Did the Redskins Pay Off For Richmond? Maybe. 

click to enlarge Fans flocked to the Redskins Training Camp in late July and early August. A city analysis expected to be released next week says the camp boosted hotel, food, gas and other retail sales more than expected.

Scott Elmquist

Fans flocked to the Redskins Training Camp in late July and early August. A city analysis expected to be released next week says the camp boosted hotel, food, gas and other retail sales more than expected.

Hark. It's Christmas Day and the city's chief administrative officer is sending out emails to City Council about the Redskins training camp.

The yuletide greeting promises that a study of the economic impact of the team's camp will be released in the coming week, and joy-be-to-Mayor-Jones, a draft of the report obtained by Style Weekly indicates the findings will suggest the camp beat financial expectations.

Tax revenues collected by retailers, hotels, restaurants and other categories the city says would be impacted by an influx of tourists increased $230,000 in July and August compared to the same months in 2012, according to the report, which concludes the camp increased city revenues by about $50,000 more the $180,000 initially projected by the economic consulting firm hired by the city.

Awesome, right?

Maybe. Leisure economist John Gerner, who reviewed the report, says the study doesn't actually tell us that much and needs to be read with some important caveats.

The first is obvious: The analysis, completed by the city's Finance Department, essentially attributes any additional economic activity over a 60-day period to the 17-day training camp. Gerner says that without direct reports from businesses involved in the camp, this is the best the city can do, but it doesn't tell the whole story. (The city does, however, have access to more detailed tax data than the general public. Overall, Richmond retail sales were down 6.8 percent between August 2012 and 2013, according to the state Department of Taxation.)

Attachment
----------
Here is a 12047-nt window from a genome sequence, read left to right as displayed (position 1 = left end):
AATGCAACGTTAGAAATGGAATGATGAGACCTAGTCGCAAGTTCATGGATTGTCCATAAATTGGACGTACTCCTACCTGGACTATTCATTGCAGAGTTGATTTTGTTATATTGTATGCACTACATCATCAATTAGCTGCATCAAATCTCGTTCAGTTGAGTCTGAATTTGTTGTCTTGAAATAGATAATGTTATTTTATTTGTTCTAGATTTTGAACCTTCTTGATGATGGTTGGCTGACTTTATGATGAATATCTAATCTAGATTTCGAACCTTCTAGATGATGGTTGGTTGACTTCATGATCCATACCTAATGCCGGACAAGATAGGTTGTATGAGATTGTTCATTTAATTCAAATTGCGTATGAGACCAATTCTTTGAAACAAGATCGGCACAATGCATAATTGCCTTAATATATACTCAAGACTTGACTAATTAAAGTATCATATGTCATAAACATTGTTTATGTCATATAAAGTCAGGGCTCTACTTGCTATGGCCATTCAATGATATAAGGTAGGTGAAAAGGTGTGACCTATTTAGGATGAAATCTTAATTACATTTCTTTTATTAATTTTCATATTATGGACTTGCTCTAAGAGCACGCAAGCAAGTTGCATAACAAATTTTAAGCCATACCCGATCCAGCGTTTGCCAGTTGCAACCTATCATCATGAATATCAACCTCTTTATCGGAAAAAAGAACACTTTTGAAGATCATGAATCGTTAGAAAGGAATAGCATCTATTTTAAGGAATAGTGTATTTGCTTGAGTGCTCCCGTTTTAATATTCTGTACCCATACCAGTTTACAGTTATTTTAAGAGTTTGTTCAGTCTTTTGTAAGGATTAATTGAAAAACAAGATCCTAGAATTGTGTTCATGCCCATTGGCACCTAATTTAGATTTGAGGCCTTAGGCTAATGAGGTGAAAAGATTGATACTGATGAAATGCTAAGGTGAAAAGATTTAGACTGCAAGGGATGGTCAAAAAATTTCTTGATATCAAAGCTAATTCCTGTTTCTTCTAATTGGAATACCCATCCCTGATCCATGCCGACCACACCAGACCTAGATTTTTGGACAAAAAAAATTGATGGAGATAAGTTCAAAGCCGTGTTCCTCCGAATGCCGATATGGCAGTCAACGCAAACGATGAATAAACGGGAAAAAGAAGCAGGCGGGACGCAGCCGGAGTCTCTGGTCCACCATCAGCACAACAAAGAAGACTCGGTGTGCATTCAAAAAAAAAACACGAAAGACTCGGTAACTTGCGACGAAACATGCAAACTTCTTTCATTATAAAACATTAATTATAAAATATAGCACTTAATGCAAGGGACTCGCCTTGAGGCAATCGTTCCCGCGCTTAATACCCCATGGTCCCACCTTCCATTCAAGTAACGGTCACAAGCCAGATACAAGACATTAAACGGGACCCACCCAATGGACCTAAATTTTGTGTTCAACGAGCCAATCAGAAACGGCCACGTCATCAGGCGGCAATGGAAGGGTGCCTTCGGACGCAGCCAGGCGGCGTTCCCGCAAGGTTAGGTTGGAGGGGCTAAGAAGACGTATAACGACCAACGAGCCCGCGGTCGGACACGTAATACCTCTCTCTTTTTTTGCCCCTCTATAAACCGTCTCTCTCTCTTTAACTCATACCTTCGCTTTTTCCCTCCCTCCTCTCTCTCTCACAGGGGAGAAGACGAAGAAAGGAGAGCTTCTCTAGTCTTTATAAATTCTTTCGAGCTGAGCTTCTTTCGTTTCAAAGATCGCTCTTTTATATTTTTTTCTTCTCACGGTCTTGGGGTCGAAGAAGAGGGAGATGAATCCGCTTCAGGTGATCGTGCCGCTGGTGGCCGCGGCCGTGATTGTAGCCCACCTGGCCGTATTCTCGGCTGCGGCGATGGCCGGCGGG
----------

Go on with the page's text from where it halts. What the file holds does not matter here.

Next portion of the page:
"The assumption is that the increase in the financial results was due to the training camp," Gerner says. "This may have been the case, but there were other possible factors in the time periods that could have affected the results. A typical reason is inflation, which alone should have increased tax revenues somewhat. Weather conditions and other local events at that time would also be factors."

Likewise, the report offers no comparison to how other Virginia localities fared during the same months, making it difficult to tell how much of the growth is unique to Richmond and its new camp.

The full report is expected to include more information, including the results of a separate study conducted by Richmond Region Tourism and Virginia Commonwealth University.

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